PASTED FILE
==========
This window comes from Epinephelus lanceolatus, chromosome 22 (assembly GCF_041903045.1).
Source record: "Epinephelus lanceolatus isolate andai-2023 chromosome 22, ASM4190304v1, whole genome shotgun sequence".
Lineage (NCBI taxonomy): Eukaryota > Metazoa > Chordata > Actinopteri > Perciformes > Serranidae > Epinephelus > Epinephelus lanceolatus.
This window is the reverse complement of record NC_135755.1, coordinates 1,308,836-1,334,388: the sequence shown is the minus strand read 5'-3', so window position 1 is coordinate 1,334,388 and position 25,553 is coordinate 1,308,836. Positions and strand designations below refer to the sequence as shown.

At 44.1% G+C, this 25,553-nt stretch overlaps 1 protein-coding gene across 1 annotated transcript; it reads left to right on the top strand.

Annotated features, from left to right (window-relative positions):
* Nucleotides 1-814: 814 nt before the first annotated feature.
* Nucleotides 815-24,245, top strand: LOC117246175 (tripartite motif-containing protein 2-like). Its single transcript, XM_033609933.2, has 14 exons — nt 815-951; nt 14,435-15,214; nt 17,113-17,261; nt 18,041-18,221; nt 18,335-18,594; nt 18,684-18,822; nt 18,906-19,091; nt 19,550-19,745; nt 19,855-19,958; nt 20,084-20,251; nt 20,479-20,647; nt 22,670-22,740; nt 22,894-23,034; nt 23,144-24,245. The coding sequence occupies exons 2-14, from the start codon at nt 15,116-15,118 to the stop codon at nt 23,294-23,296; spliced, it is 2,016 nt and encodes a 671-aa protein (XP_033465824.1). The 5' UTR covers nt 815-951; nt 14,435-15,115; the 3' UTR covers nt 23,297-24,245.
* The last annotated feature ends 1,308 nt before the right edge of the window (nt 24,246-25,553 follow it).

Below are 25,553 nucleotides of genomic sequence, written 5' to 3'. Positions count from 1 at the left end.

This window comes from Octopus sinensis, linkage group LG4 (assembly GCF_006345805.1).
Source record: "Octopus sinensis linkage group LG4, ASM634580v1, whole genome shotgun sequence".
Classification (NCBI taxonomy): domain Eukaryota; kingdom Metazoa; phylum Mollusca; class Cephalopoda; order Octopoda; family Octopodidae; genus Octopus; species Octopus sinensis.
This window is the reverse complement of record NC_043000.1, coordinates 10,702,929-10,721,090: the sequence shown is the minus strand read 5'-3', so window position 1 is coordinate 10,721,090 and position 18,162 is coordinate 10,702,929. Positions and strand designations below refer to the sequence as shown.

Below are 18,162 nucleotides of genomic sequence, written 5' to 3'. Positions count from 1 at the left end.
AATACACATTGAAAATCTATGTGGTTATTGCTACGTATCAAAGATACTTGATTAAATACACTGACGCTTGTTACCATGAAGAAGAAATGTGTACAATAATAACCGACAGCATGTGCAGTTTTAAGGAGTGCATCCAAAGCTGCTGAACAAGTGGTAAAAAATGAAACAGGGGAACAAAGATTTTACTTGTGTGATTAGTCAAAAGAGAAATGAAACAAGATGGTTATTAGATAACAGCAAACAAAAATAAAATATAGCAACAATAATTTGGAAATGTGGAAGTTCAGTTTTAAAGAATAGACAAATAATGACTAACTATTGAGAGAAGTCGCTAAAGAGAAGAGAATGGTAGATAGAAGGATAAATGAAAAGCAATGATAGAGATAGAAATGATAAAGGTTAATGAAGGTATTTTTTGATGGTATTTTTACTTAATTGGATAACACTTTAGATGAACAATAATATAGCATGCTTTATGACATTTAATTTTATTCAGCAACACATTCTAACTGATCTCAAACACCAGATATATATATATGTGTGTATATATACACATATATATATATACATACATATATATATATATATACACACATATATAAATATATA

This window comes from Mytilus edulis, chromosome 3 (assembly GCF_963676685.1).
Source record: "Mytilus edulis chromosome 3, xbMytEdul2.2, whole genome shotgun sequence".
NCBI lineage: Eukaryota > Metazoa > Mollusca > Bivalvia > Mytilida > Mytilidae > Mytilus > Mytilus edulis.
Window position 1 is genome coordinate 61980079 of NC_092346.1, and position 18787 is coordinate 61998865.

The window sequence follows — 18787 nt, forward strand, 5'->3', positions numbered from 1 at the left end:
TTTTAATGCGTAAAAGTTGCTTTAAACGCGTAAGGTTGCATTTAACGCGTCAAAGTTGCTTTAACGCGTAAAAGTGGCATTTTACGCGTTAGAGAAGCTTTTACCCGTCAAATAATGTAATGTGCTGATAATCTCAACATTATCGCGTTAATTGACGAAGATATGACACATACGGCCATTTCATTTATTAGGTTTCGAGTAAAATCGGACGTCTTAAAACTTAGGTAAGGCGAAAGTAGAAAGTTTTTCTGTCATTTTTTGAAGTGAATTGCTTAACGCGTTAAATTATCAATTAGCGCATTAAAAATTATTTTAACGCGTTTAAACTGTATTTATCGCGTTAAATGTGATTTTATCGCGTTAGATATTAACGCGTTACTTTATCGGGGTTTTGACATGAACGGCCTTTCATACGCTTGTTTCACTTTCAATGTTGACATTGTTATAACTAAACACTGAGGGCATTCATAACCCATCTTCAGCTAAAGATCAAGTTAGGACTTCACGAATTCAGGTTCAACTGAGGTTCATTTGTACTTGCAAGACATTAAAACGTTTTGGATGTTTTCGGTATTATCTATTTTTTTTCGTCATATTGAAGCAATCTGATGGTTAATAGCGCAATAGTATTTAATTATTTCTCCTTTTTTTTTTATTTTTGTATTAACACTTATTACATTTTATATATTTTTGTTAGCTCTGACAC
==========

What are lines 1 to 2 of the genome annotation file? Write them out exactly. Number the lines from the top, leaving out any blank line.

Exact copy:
This window comes from Epinephelus lanceolatus, chromosome 22 (assembly GCF_041903045.1).
Source record: "Epinephelus lanceolatus isolate andai-2023 chromosome 22, ASM4190304v1, whole genome shotgun sequence".